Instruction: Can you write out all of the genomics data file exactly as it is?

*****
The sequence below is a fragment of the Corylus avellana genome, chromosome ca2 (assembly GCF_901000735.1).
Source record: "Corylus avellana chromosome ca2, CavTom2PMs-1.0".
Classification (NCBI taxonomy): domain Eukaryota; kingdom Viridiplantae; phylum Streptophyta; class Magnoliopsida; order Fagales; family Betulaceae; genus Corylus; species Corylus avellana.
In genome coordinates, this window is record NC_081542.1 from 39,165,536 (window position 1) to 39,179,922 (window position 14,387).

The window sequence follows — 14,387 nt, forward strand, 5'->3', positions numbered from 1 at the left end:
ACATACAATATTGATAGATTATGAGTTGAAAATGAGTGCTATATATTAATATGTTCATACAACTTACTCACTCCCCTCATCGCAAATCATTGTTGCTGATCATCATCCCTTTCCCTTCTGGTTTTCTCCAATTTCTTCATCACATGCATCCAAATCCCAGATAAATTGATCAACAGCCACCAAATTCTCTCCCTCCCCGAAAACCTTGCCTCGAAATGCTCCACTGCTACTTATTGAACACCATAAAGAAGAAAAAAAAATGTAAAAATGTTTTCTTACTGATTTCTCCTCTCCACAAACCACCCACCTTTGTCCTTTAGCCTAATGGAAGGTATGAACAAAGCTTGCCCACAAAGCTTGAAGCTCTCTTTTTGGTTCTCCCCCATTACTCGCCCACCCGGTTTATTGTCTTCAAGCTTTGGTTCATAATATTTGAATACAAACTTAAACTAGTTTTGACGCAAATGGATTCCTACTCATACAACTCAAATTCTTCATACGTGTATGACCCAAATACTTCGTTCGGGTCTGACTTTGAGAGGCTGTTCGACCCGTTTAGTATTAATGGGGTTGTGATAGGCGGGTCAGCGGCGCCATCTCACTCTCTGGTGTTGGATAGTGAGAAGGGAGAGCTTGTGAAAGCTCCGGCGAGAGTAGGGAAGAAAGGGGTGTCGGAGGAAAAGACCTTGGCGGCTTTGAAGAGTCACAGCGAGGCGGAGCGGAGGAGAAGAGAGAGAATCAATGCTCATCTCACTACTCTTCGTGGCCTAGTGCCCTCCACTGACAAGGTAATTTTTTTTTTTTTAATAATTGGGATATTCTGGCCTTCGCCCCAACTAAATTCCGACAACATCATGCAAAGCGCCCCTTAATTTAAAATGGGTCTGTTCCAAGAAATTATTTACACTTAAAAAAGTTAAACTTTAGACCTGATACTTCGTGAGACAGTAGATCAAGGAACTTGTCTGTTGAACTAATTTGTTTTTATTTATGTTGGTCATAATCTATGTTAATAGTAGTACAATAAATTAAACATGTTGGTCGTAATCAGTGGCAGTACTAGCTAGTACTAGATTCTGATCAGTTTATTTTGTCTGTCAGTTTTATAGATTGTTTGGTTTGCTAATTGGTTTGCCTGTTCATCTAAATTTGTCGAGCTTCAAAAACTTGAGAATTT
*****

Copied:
The sequence below is a fragment of the Corylus avellana genome, chromosome ca2 (assembly GCF_901000735.1).
Source record: "Corylus avellana chromosome ca2, CavTom2PMs-1.0".
Classification (NCBI taxonomy): domain Eukaryota; kingdom Viridiplantae; phylum Streptophyta; class Magnoliopsida; order Fagales; family Betulaceae; genus Corylus; species Corylus avellana.
In genome coordinates, this window is record NC_081542.1 from 39,165,536 (window position 1) to 39,179,922 (window position 14,387).

The window sequence follows — 14,387 nt, forward strand, 5'->3', positions numbered from 1 at the left end:
ACATACAATATTGATAGATTATGAGTTGAAAATGAGTGCTATATATTAATATGTTCATACAACTTACTCACTCCCCTCATCGCAAATCATTGTTGCTGATCATCATCCCTTTCCCTTCTGGTTTTCTCCAATTTCTTCATCACATGCATCCAAATCCCAGATAAATTGATCAACAGCCACCAAATTCTCTCCCTCCCCGAAAACCTTGCCTCGAAATGCTCCACTGCTACTTATTGAACACCATAAAGAAGAAAAAAAAATGTAAAAATGTTTTCTTACTGATTTCTCCTCTCCACAAACCACCCACCTTTGTCCTTTAGCCTAATGGAAGGTATGAACAAAGCTTGCCCACAAAGCTTGAAGCTCTCTTTTTGGTTCTCCCCCATTACTCGCCCACCCGGTTTATTGTCTTCAAGCTTTGGTTCATAATATTTGAATACAAACTTAAACTAGTTTTGACGCAAATGGATTCCTACTCATACAACTCAAATTCTTCATACGTGTATGACCCAAATACTTCGTTCGGGTCTGACTTTGAGAGGCTGTTCGACCCGTTTAGTATTAATGGGGTTGTGATAGGCGGGTCAGCGGCGCCATCTCACTCTCTGGTGTTGGATAGTGAGAAGGGAGAGCTTGTGAAAGCTCCGGCGAGAGTAGGGAAGAAAGGGGTGTCGGAGGAAAAGACCTTGGCGGCTTTGAAGAGTCACAGCGAGGCGGAGCGGAGGAGAAGAGAGAGAATCAATGCTCATCTCACTACTCTTCGTGGCCTAGTGCCCTCCACTGACAAGGTAATTTTTTTTTTTTTAATAATTGGGATATTCTGGCCTTCGCCCCAACTAAATTCCGACAACATCATGCAAAGCGCCCCTTAATTTAAAATGGGTCTGTTCCAAGAAATTATTTACACTTAAAAAAGTTAAACTTTAGACCTGATACTTCGTGAGACAGTAGATCAAGGAACTTGTCTGTTGAACTAATTTGTTTTTATTTATGTTGGTCATAATCTATGTTAATAGTAGTACAATAAATTAAACATGTTGGTCGTAATCAGTGGCAGTACTAGCTAGTACTAGATTCTGATCAGTTTATTTTGTCTGTCAGTTTTATAGATTGTTTGGTTTGCTAATTGGTTTGCCTGTTCATCTAAATTTGTCGAGCTTCAAAAACTTGAGAATTT